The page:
Almost four years after the initial proposal for regulation of Money Market Funds (“MMFs”) by the European Commission, the European Parliament and the Council published the MMFR in June 2017. MMFR applies from 21st July 2018 for any new MMFs created while existing MMFs will have until the 21st January 2019 to comply.
The investment objective of an MMF is to preserve the fund’s principal and achieve returns that are in line with interest rates of money market instruments. MMFs must invest in high quality money market instruments and deposits with credit institutions.
MMFR introduces a number of different types of MMFs and introduces a number of new rules and requirements regarding the operation of MMFs.
Types of MMFs
Under MMFR, MMFs may be established as:
- Short-term constant net asset value MMFs (Public Debt “CNAV MMFs”) that invest 99.5% of assets in qualifying government debt. They seek to maintain a stable NAV of €1 per share and use the amortised cost valuation method.
- Short-term low volatility net asset value MMFs (“LVNAV MMFs”) that invest in “prime” money market fund assets and maintain a constant NAV (within certain parameters). This is a hybrid MMF that can use the amortised cost accounting method to value assets subject to certain conditions and must use the mark-to-market method where these conditions are not met.
- Short-term variable NAV (“VNAV”) MMFs that invest in “prime” money market fund assets and maintain a variable NAV. They use a mark-to-market valuation method.
- Standard Variable NAV MMFs, which are the same as short-term variable NAV MMFs but invest in assets with long maturity. They use a mark-to-market valuation method.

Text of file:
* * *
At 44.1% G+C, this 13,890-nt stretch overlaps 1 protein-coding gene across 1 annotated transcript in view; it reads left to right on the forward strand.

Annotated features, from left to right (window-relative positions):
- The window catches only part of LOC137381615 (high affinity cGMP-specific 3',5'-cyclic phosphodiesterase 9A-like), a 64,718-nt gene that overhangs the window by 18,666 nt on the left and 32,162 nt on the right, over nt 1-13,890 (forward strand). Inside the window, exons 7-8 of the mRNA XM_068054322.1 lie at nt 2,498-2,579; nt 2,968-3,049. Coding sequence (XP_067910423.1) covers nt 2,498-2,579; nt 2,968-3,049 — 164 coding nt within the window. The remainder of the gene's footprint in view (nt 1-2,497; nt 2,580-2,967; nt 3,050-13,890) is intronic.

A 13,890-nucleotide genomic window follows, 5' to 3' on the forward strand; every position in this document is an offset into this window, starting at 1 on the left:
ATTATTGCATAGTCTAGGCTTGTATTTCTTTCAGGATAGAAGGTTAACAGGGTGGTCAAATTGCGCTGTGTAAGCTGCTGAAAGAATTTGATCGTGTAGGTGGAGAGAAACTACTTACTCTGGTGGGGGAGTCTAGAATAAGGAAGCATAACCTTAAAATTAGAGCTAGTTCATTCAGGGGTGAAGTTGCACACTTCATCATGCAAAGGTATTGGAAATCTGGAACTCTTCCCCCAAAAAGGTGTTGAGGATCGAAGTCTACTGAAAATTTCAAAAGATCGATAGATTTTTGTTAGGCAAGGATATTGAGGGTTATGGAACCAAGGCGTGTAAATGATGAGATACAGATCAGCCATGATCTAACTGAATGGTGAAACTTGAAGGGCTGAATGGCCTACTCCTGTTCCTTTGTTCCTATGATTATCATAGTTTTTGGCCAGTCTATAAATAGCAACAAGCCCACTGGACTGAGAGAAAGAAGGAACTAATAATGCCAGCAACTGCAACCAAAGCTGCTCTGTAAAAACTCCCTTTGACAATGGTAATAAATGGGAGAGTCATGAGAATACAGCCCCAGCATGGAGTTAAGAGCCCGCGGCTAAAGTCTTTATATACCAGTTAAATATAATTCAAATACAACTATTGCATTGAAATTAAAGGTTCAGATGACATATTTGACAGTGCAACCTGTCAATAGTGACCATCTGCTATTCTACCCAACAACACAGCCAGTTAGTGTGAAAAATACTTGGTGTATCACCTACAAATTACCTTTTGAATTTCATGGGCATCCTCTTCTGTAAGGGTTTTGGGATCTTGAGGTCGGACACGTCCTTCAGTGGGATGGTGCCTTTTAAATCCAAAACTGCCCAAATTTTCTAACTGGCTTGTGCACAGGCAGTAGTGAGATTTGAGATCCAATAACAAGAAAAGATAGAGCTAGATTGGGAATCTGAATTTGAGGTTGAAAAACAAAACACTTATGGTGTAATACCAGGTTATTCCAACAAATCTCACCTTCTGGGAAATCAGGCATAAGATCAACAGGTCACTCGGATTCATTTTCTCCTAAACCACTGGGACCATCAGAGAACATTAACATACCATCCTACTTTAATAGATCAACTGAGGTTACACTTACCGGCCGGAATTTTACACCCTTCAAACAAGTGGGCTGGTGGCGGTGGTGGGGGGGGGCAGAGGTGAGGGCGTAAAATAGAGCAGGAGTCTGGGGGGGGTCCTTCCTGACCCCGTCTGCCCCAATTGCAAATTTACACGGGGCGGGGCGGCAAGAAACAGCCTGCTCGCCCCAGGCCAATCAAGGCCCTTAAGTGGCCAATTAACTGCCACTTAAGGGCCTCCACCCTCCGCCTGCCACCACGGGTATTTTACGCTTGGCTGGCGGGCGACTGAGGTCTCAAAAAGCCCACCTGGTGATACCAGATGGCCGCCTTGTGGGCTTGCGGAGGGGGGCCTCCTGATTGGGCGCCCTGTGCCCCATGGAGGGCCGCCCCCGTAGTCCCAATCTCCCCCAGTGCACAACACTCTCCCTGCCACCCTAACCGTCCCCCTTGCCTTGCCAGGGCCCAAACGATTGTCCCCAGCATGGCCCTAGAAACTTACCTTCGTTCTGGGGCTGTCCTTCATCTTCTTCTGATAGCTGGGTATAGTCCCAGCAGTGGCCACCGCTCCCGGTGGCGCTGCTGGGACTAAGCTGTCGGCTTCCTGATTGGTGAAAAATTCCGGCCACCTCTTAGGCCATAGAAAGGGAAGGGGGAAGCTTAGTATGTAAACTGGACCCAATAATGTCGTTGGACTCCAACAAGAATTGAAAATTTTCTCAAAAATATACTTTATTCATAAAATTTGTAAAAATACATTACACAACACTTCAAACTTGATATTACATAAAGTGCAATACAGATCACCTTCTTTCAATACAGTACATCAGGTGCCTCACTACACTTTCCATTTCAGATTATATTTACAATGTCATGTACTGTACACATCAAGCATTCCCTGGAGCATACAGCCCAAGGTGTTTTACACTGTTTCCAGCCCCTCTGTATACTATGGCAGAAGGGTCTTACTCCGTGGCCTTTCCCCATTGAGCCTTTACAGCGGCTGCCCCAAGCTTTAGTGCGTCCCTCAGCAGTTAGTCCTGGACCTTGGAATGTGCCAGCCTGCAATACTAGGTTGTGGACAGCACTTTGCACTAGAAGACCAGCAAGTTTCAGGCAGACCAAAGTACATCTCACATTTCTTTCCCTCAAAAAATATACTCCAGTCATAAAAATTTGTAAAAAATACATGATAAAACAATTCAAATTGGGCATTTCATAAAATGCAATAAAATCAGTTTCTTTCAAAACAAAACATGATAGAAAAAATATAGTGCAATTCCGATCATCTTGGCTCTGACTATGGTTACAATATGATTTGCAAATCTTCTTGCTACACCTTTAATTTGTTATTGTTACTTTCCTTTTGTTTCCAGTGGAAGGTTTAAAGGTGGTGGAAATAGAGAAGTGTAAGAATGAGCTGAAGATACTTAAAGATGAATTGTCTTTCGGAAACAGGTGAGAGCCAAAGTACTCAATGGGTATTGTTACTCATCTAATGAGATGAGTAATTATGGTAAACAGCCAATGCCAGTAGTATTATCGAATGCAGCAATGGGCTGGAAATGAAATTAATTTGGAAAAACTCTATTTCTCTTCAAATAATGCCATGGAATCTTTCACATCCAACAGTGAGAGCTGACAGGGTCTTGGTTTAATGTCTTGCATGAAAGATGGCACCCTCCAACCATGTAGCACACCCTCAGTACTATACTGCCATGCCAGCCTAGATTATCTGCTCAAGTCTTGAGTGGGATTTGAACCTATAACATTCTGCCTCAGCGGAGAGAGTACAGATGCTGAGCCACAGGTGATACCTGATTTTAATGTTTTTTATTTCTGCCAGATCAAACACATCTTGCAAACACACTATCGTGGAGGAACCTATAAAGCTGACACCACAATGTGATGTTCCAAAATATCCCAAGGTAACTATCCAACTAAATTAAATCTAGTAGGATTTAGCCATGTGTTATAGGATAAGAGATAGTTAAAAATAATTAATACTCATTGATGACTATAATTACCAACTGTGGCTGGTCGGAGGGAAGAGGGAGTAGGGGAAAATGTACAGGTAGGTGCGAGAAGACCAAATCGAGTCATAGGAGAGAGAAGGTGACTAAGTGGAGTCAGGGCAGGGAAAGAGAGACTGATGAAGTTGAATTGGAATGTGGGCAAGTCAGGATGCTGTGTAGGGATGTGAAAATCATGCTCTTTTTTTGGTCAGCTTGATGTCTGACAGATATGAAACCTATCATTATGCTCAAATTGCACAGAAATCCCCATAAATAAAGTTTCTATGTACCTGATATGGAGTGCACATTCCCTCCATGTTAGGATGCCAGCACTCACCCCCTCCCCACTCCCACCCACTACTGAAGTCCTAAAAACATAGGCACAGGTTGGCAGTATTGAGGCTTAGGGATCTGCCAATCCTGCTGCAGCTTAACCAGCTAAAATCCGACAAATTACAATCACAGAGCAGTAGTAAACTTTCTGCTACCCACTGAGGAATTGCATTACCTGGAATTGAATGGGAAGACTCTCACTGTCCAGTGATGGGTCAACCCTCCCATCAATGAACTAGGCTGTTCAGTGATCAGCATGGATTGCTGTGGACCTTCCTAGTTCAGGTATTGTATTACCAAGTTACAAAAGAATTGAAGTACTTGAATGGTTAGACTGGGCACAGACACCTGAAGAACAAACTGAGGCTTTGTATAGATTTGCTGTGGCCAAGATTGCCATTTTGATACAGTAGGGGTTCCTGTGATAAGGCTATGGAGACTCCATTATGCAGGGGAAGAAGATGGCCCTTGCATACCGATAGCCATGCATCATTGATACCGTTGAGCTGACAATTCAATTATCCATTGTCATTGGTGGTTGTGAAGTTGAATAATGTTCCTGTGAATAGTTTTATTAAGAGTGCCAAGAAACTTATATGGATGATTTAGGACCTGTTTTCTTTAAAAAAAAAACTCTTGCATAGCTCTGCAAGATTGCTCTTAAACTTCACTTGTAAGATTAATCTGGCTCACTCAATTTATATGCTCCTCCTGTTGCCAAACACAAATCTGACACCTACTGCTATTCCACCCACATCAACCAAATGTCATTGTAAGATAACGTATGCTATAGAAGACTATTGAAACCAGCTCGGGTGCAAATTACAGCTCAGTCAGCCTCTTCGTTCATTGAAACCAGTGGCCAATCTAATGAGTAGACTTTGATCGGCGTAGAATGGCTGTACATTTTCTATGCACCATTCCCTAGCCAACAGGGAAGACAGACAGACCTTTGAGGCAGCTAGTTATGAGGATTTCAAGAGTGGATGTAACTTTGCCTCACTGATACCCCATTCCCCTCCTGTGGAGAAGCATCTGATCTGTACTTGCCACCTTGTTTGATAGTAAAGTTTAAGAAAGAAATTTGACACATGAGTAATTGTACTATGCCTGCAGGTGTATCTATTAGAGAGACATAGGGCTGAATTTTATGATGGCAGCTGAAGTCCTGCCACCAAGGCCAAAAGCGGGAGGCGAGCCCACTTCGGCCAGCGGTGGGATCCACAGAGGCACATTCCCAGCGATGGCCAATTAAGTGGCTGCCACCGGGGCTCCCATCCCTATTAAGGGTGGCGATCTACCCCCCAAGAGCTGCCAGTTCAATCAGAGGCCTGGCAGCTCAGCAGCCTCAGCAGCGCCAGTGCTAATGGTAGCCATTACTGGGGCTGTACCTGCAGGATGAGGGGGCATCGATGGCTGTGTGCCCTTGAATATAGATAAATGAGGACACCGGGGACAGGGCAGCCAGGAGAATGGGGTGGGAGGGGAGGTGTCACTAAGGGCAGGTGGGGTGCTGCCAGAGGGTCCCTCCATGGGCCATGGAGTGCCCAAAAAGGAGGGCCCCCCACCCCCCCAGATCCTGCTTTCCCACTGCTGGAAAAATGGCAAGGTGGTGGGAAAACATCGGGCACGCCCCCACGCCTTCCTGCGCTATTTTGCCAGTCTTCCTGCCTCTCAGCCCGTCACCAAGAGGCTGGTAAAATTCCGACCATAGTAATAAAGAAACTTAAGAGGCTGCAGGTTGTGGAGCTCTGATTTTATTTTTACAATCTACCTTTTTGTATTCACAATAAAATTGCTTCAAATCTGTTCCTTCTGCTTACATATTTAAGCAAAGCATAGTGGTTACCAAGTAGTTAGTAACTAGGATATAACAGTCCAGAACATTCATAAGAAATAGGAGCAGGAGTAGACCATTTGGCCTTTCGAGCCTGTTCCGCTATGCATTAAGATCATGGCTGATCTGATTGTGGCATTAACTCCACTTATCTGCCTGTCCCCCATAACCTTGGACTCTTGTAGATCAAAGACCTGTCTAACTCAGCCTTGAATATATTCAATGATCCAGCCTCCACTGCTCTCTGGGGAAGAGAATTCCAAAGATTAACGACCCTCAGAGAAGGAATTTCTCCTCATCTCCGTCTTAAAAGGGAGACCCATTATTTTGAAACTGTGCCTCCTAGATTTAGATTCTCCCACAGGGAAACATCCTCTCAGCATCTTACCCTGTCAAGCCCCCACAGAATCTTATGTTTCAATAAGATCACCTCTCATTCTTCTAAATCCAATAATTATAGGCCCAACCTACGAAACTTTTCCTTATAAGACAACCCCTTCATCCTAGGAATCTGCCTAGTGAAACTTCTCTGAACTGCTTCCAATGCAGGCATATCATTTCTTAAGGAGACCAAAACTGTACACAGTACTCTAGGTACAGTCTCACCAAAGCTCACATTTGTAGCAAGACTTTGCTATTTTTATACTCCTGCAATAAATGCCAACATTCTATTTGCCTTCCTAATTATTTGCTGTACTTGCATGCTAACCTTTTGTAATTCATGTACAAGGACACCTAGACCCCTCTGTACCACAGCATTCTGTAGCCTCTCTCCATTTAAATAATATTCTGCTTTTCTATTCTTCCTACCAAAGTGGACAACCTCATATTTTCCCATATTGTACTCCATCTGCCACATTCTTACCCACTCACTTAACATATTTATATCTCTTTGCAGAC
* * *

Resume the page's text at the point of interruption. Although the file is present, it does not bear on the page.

Over 20% of Irish domiciled funds are MMFs. The vast majority of Irish MMFs are currently established as CNAV MMFs. CNAV MMFs are also very common in Luxembourg, whereas other domiciles such as France are exclusively VNAV domiciles. In total, CNAV MMFs represent €90.8 bn of assets in the EU.
Traditionally CNAV funds have used a share cancellation technique, which requires the cancellation of units to allow CNAV MMFs to maintain a stable €1 per share NAV. However, this technique has been deemed to be inconsistent with MMFR and has been banned. The traditional CNAV MMFs have been replaced by the new public debt CNAV MMFs which are subject to stricter conditions in terms of eligible investments to ensure their stability and resistance to market shocks. As mentioned above, they must invest 99.5% of assets in qualifying public debt.
The European Commission had originally proposed to effectively ban CNAV MMFs in the EU. However, following intense negotiations, the CNAV product has been preserved. The new LVNAV structure is a hybrid, which can support a constant NAV of €1 per share as long as the mark-to-market price of the MMF remains within a twenty basis point range, called a collar. If the MMF mark-to-market price falls outside this range, it is required to convert to a VNAV.
New Requirements for MMFs
Eligible portfolio holdings of an MMF under the MMFR regulation include:
- Money market instruments including eligible securitisations and asset backed commercial paper (“ABCPs”).
- Deposits with less than twelve month maturity with eligible credit institutions.
- Certain financial derivative instruments (exclusively to hedge interest rate or exchange rate risks).
- Repurchase agreements for liquidity management purposes.
- Units of other MMFs.
MMFs will be prohibited from:
- Short selling money market instruments, securitisations, ABCPs and units of other MMFs.
- Entering into securities lending agreements or securities borrowing agreements.
- Taking direct or indirect exposure to equities or commodities.
- Borrowing or lending cash.